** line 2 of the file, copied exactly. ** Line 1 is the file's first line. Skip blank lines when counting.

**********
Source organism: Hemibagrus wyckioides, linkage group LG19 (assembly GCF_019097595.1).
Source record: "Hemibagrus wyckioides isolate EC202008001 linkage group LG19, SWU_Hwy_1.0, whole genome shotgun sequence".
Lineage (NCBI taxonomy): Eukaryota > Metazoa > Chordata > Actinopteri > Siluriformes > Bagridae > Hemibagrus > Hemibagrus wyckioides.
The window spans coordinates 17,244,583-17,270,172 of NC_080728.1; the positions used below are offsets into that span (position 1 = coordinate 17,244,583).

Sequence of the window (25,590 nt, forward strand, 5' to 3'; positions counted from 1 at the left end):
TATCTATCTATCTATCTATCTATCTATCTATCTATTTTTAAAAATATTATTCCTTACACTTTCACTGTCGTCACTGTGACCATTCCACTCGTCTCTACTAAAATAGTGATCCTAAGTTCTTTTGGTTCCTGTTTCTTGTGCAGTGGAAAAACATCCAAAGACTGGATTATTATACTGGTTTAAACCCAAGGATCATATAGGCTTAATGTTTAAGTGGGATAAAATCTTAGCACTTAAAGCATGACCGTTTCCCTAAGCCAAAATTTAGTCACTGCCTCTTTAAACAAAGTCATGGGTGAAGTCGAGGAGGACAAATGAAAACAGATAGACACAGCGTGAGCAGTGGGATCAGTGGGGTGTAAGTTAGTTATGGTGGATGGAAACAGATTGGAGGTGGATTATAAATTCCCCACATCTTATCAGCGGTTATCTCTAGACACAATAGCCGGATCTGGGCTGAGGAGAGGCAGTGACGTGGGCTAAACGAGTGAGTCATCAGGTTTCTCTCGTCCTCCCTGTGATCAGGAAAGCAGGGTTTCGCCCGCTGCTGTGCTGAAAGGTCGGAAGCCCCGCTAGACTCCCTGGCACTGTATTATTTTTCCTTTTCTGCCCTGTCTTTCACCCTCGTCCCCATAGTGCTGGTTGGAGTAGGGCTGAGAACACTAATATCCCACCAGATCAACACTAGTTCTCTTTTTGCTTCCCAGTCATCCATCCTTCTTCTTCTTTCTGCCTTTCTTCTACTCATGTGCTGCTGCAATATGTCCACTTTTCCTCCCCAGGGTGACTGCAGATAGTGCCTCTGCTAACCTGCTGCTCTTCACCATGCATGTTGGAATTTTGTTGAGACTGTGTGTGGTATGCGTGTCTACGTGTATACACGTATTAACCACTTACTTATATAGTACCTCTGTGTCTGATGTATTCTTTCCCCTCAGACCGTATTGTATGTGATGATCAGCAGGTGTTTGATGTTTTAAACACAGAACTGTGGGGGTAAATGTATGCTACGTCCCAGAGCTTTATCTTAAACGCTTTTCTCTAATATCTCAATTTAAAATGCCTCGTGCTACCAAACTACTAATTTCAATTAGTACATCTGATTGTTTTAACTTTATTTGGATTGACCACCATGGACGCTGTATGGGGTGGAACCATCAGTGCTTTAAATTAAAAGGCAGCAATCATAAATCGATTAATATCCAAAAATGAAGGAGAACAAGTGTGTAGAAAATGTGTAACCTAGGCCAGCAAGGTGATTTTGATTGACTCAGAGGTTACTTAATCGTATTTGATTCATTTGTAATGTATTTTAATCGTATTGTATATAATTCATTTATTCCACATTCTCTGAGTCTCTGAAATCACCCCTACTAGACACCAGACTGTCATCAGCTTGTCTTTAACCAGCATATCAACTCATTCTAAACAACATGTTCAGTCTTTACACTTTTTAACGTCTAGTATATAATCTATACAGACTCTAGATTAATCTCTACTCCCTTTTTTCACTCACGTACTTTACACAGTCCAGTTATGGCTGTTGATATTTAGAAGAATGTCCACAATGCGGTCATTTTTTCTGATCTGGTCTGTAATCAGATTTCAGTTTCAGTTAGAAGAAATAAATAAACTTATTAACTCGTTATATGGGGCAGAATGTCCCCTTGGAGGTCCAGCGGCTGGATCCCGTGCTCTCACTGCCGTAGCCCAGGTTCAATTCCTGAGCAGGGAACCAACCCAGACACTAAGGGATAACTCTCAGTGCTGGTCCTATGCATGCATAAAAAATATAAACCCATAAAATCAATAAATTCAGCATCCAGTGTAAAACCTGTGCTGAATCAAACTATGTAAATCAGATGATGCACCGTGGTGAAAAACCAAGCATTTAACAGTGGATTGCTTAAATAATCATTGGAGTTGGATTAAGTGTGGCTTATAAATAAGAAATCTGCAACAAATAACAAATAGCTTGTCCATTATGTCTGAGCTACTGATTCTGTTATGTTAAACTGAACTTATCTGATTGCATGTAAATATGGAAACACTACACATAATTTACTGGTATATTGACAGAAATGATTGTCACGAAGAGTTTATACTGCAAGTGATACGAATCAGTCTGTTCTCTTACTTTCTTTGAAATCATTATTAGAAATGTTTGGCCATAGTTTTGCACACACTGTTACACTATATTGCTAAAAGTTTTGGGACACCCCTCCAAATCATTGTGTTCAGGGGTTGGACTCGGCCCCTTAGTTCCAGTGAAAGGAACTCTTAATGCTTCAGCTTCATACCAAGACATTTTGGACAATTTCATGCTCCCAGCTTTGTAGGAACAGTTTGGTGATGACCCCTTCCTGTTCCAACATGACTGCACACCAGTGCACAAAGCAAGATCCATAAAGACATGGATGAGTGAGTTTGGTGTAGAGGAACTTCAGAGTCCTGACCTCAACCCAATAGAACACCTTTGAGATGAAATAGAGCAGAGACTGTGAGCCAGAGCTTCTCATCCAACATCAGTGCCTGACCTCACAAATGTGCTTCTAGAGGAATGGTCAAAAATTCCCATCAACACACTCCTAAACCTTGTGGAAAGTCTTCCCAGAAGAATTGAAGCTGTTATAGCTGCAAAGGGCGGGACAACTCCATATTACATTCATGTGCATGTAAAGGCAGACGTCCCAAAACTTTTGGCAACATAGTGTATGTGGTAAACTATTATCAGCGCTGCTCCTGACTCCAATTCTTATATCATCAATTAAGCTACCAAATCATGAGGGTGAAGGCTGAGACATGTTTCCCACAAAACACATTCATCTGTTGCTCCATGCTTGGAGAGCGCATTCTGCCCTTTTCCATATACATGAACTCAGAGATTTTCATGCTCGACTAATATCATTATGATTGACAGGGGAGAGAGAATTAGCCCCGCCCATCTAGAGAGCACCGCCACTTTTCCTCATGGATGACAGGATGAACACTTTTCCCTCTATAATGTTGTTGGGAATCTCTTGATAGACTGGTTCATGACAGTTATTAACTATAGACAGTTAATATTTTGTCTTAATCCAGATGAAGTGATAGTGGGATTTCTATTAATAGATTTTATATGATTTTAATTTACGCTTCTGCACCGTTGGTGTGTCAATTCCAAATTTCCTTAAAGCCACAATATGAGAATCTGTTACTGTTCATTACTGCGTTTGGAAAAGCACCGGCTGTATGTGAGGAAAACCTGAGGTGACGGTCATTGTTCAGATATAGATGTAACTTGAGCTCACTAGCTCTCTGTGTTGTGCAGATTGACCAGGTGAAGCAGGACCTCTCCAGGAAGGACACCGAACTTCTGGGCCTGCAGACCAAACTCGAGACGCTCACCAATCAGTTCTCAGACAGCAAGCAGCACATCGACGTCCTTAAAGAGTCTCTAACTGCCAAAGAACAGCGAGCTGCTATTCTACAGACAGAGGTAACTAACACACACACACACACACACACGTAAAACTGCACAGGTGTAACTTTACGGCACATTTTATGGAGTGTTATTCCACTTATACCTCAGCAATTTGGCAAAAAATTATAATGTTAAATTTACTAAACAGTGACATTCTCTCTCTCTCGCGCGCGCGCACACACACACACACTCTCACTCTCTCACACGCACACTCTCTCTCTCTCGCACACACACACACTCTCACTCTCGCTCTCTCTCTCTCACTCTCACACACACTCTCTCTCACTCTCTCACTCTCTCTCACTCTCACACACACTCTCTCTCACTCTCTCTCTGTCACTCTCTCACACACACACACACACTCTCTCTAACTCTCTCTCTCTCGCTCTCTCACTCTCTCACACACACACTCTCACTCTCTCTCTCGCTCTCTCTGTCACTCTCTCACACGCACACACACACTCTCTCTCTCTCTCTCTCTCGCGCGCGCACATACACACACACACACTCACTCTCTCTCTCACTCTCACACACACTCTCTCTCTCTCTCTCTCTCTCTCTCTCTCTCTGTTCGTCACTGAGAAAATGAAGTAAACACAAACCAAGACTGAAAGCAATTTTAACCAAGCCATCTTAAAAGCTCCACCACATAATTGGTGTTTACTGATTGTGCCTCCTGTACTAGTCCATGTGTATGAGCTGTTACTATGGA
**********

Source record: "Hemibagrus wyckioides isolate EC202008001 linkage group LG19, SWU_Hwy_1.0, whole genome shotgun sequence".